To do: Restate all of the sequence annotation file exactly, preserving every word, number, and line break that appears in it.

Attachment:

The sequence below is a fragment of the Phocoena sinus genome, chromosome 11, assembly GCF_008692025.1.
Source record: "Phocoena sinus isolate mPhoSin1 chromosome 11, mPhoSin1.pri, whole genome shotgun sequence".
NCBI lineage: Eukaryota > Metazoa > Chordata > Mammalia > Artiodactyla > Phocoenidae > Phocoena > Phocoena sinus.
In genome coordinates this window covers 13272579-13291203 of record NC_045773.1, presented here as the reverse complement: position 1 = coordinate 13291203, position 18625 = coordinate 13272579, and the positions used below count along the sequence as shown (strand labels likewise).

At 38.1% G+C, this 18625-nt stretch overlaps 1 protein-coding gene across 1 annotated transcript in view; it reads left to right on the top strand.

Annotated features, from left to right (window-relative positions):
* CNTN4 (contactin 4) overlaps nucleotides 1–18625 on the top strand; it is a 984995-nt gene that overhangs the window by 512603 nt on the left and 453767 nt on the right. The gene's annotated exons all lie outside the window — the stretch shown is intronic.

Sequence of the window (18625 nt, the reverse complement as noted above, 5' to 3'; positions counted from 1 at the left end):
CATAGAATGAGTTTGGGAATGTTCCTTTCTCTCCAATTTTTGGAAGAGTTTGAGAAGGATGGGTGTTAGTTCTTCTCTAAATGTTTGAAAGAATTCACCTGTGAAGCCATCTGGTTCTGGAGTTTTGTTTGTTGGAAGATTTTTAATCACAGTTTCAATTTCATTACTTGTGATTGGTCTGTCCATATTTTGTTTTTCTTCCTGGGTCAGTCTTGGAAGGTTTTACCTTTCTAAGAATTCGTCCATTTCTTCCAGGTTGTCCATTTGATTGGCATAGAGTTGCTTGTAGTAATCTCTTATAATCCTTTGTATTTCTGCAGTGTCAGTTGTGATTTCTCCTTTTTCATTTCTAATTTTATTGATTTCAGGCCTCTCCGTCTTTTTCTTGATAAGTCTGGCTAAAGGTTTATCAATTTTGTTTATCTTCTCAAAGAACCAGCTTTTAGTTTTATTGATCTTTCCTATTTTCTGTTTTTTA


The sequence below is a fragment of the Phocoena sinus genome, chromosome 11, assembly GCF_008692025.1.
Source record: "Phocoena sinus isolate mPhoSin1 chromosome 11, mPhoSin1.pri, whole genome shotgun sequence".
NCBI lineage: Eukaryota > Metazoa > Chordata > Mammalia > Artiodactyla > Phocoenidae > Phocoena > Phocoena sinus.
In genome coordinates this window covers 13272579-13291203 of record NC_045773.1, presented here as the reverse complement: position 1 = coordinate 13291203, position 18625 = coordinate 13272579, and the positions used below count along the sequence as shown (strand labels likewise).

At 38.1% G+C, this 18625-nt stretch overlaps 1 protein-coding gene across 1 annotated transcript in view; it reads left to right on the top strand.

Annotated features, from left to right (window-relative positions):
* CNTN4 (contactin 4) overlaps nucleotides 1–18625 on the top strand; it is a 984995-nt gene that overhangs the window by 512603 nt on the left and 453767 nt on the right. The gene's annotated exons all lie outside the window — the stretch shown is intronic.

Sequence of the window (18625 nt, the reverse complement as noted above, 5' to 3'; positions counted from 1 at the left end):
CATAGAATGAGTTTGGGAATGTTCCTTTCTCTCCAATTTTTGGAAGAGTTTGAGAAGGATGGGTGTTAGTTCTTCTCTAAATGTTTGAAAGAATTCACCTGTGAAGCCATCTGGTTCTGGAGTTTTGTTTGTTGGAAGATTTTTAATCACAGTTTCAATTTCATTACTTGTGATTGGTCTGTCCATATTTTGTTTTTCTTCCTGGGTCAGTCTTGGAAGGTTTTACCTTTCTAAGAATTCGTCCATTTCTTCCAGGTTGTCCATTTGATTGGCATAGAGTTGCTTGTAGTAATCTCTTATAATCCTTTGTATTTCTGCAGTGTCAGTTGTGATTTCTCCTTTTTCATTTCTAATTTTATTGATTTCAGGCCTCTCCGTCTTTTTCTTGATAAGTCTGGCTAAAGGTTTATCAATTTTGTTTATCTTCTCAAAGAACCAGCTTTTAGTTTTATTGATCTTTCCTATTTTCTGTTTTTTA